I thought I knew enough about Taal volcano having studied it back in school and seeing it numerous times from Tagaytay and boy was I wrong—I should’ve listened more attentively.
I’ve always thought Taal was part of Tagaytay – WRONG. Though you do get to enjoy the scenery from Tagaytay with the cool breeze and different hues of blue, Taal is nothing but a view in Tagaytay as it belongs to Batangas. Thank god I did not play tour guide to my friend Bernardo when I brought him to Taal to hike – it was going to be my first hike up that volcano too and I was almost as clueless about it.
Backpacks are packed and we’re ready to go, we set off to Tagaytay first to have brunch at one of my favourite restaurants, Breakfast at Antonio’s, and have a good bird’s eye view look on what we were about to climb. I was also one of the many people who thought that the small volcano (Binintiang Malaki) often featured in post cards and Philippine tourism advertisements was THE Taal volcano – WRONG. It was that whole island right smack in the middle of Taal lake – the world’s smallest volcano isn’t as small as most people thought after all!
I have gotten in touch with a tour guide, Angelo, who we were supposed to meet along the way from Tagaytay to Talisay, Batangas. If you don’t have one, it’s easy to spot tour guides along Tagaytay road. Head over to the rotunda and there you’ll find a tourism booth with men offering to be your tour guide.
Having a photographer travel buddy, lighting matters. He suggested for us to hike mid-afternoon so that we’ll arrive in the crater just in time for the perfect light of the sunset. To while away time, Angelo brought us to a nearby waterfall quite unknown to most tourists but a popular local destination — the Ambon-Ambon Waterfall.
Ambon means “drizzle” in Filipino and having two waterfall layers, when the water is strong enough, it creates an illusion of drizzle as it fills the whole area with mist. It took around 20 minutes to reach the main waterfall and what a marvel it was!
And then it was time to hike.
As our boatman carefully navigated through the unsettled waters of Taal lake, not only was I thinking of the worst — having our boat capsized — but top it off with me thinking while getting completely drenched in lake water. Free shower, anyone? Yes, expect to be splashed on for the next 30 minutes by the fresh water that envelopes the majestic grandeur of one of the most active and dangerous Philippine volcanoes — And yes, I did just try to make that sound like a beautiful threat.
Alas, touchdown on dry land! As we walked towards the hike’s starting point, the smell of dung started to fill the air—we were following the smell? The smell of Taal’s props, that is. The locals have gathered numerous horses at the base that visitors can ride up the trail and there are photographers around the area who would gladly take a photo of you and hard sell you a printed copy. It would make for a lovely photo going up the volcano, wouldn’t it? PROPS. Truth is, it’s quite an easy hike and one look at the horses, you can tell how malnourished they already are—there’s absolutely no need to ride them! Poor horsies. Besides, the whole experience becomes more picturesque when you can see it at your own time, own pace, and own effort. The hike IS the experience.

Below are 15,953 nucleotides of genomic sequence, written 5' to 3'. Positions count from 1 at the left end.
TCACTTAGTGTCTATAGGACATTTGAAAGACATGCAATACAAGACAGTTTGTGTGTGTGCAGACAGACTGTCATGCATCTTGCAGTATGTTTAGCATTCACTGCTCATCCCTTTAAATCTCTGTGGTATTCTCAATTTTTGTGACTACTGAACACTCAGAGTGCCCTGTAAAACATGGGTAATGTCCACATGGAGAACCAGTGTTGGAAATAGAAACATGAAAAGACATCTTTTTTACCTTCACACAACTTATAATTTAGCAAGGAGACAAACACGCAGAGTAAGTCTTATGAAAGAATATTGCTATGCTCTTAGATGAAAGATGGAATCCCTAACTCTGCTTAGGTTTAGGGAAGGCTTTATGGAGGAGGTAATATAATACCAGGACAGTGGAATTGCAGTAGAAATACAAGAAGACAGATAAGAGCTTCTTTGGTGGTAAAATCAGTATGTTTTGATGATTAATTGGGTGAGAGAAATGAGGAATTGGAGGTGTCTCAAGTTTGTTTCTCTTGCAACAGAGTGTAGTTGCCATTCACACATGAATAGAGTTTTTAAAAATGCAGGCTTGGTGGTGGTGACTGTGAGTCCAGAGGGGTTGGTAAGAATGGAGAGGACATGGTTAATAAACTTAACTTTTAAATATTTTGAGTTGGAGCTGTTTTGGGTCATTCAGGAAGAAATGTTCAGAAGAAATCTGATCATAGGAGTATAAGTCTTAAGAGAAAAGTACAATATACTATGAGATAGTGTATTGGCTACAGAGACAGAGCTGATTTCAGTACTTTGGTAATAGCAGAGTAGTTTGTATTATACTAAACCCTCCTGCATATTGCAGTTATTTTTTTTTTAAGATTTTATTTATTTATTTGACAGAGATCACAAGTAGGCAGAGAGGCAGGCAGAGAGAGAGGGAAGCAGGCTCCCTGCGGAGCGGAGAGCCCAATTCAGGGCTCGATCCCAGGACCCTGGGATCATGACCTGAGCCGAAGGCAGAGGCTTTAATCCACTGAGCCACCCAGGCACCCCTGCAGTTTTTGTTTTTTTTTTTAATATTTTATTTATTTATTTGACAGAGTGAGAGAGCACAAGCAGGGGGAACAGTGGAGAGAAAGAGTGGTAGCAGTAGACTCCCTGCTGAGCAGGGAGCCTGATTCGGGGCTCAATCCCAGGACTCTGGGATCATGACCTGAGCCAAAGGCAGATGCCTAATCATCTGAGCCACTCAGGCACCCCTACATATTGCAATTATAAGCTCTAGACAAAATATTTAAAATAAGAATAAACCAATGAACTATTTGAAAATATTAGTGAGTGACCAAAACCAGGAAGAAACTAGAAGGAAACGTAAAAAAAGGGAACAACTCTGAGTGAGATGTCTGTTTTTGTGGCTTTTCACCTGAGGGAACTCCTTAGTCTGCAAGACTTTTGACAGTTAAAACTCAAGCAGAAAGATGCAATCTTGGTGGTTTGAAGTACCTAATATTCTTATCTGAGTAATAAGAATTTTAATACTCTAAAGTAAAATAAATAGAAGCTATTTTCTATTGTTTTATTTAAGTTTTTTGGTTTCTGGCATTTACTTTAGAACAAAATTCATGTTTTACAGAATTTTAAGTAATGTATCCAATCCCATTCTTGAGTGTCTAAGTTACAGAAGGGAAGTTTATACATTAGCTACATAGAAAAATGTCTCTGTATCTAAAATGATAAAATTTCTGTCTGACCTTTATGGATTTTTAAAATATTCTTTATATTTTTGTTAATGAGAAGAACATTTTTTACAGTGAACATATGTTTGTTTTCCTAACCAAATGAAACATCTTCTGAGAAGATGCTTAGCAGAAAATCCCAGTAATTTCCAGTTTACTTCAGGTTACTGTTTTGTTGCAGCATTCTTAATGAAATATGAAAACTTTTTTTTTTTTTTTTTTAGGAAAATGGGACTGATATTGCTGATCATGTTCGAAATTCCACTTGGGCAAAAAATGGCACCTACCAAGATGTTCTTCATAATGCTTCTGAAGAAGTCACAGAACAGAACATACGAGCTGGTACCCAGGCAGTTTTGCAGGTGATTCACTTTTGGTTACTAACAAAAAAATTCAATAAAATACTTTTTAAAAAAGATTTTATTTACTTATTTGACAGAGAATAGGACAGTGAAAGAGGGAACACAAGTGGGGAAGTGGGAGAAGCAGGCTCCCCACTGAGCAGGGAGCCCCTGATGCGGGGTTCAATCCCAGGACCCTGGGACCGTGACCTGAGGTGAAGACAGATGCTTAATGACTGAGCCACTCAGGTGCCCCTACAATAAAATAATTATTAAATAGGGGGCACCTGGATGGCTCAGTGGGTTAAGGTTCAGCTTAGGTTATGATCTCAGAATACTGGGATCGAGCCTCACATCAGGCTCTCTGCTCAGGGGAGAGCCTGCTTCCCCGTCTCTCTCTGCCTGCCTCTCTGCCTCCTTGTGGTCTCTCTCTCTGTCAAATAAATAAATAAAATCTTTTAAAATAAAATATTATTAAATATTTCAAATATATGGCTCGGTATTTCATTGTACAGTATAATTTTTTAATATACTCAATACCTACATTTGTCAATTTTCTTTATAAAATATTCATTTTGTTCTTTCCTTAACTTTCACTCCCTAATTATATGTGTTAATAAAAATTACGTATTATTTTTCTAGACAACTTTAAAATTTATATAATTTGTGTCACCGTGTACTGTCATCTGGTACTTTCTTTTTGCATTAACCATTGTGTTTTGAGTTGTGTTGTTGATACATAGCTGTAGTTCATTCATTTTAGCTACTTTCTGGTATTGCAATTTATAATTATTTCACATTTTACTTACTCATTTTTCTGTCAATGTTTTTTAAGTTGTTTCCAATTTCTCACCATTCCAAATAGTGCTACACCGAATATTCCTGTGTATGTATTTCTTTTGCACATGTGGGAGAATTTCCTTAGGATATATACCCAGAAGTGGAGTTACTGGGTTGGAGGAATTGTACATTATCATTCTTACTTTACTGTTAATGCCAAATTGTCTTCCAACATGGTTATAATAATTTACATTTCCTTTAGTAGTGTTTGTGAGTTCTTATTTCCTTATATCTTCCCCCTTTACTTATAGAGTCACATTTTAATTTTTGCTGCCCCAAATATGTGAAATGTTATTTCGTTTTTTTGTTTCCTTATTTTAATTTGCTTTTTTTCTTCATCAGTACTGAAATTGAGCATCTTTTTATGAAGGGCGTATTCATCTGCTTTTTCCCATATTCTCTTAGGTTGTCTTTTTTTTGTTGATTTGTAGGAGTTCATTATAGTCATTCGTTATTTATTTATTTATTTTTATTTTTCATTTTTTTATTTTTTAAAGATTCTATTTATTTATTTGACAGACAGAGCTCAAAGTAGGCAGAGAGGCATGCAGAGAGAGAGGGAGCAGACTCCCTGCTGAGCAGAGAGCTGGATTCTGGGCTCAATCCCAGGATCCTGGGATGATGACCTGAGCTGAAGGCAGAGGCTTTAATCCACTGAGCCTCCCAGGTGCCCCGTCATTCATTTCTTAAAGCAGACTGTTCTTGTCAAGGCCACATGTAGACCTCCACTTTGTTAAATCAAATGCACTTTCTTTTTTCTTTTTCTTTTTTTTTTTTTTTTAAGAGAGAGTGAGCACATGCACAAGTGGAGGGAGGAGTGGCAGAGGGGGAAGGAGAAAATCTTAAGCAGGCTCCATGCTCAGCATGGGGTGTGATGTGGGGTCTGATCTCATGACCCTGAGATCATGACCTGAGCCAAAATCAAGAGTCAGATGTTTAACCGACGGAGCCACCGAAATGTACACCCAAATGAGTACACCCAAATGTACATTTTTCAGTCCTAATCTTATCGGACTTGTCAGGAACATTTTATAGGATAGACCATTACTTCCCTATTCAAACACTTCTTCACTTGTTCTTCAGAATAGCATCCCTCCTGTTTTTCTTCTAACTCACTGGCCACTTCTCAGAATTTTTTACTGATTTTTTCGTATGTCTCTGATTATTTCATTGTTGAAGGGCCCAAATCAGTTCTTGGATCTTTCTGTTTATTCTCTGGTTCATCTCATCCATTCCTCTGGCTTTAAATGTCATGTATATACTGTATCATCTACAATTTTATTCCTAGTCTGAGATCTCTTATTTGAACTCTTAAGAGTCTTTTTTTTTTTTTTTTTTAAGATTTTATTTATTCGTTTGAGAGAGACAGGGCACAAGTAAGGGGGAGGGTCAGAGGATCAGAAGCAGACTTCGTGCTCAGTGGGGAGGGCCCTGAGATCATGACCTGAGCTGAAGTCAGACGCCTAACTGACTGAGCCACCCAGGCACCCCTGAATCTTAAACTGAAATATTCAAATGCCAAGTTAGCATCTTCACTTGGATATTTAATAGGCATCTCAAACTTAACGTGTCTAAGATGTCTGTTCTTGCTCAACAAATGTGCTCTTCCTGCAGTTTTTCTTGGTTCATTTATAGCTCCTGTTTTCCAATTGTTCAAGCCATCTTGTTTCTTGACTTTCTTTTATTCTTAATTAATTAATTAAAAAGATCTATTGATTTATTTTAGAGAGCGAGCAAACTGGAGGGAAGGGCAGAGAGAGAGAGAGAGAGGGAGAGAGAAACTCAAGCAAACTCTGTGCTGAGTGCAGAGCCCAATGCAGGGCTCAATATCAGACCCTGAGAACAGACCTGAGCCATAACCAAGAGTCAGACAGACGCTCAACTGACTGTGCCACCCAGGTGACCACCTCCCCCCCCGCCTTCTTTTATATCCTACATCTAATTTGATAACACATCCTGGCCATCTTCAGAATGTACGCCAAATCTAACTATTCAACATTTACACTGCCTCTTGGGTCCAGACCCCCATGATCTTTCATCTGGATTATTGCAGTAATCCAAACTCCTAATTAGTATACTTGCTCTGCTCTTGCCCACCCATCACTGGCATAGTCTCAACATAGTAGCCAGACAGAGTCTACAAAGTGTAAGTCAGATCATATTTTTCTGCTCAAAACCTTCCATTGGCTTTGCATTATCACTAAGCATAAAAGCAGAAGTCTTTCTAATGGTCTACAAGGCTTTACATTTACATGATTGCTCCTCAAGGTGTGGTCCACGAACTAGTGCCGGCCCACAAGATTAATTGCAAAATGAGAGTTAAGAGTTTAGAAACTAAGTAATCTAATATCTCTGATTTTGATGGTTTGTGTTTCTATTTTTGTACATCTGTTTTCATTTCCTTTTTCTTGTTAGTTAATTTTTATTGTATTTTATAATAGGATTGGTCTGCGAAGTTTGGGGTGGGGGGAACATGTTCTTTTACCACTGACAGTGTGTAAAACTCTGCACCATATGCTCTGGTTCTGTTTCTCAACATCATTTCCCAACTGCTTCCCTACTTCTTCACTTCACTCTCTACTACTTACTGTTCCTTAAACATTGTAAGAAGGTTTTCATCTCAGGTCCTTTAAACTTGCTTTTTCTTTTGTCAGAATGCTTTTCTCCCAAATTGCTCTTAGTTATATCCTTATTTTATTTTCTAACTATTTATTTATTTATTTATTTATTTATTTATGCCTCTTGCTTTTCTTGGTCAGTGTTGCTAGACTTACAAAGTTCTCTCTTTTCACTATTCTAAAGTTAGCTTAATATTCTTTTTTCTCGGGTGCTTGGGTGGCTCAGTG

It’s thrilling to see smoke come out of some of the rocks. Can one be delightfully threatened? I think I was since I know that this volcano island has been erupting since the 16th century and it has had 33 eruptions so far and there I was, walking on it with my fingers crossed that the 34th wouldn’t fall on that day.
And there we were. On top of the lake-filled caldera, surrounded by more locals trying to sell a product or an experience. “Ma’am, sir, play golf?” No. “Ma’am, Sir, souvenirs?” No, thank you. Hold on, we needed a moment of silence to appreciate this geologic wonder! I think our guide knew exactly what we wanted so he brought us to another viewing point, far from the vendors and other tourists— The Red Rock Formations.
A perfect 360-degree view of the whole volcano island. This is where you can clearly see and understand why Taal Volcano is called the “island on a lake in an island on a lake in an island.” Say what?! Let’s start with the vulcan point, the islet in the crater lake that’s located in the Taal volcano island (where we’re standing), that is surrounded by the Taal Lake (where we just had our free shower), that sits right inside Luzon island. Try to have a google-map-zoom-out mental picture of that!
The thought of it all was overwhelming. Sitting on top of an active volcano, surrounded by red rocks and hot steam coming out of it, looking down on the emerald green sulphuric lake and seeing more fumes rising from below. Behind you a grand view of islands that stand as nature’s wall to keep all of Taal’s grandeur in place. The best part of it all was that Bernardo was absolutely right—right before sunset is the best time to highlight all beauty. The moment the golden light hit us and the red rocks, everything became magical. We were part of that magical moment, that magic hour.
Many people have misconceptions about this misunderstood volcano—take it from me, I had so many false facts in my head prior to this trip. It was such a breath of fresh air though to hear little truths about this little volcano along the way—to know so much about it during the experience. The appreciation of every single detail around you deepens and although Taal has been heavily promoted as a prime tourism spot in the Philippines, there’s still a lot of magic left in it that makes you marvel at this wonder… especially when you catch a glimpse before sunset.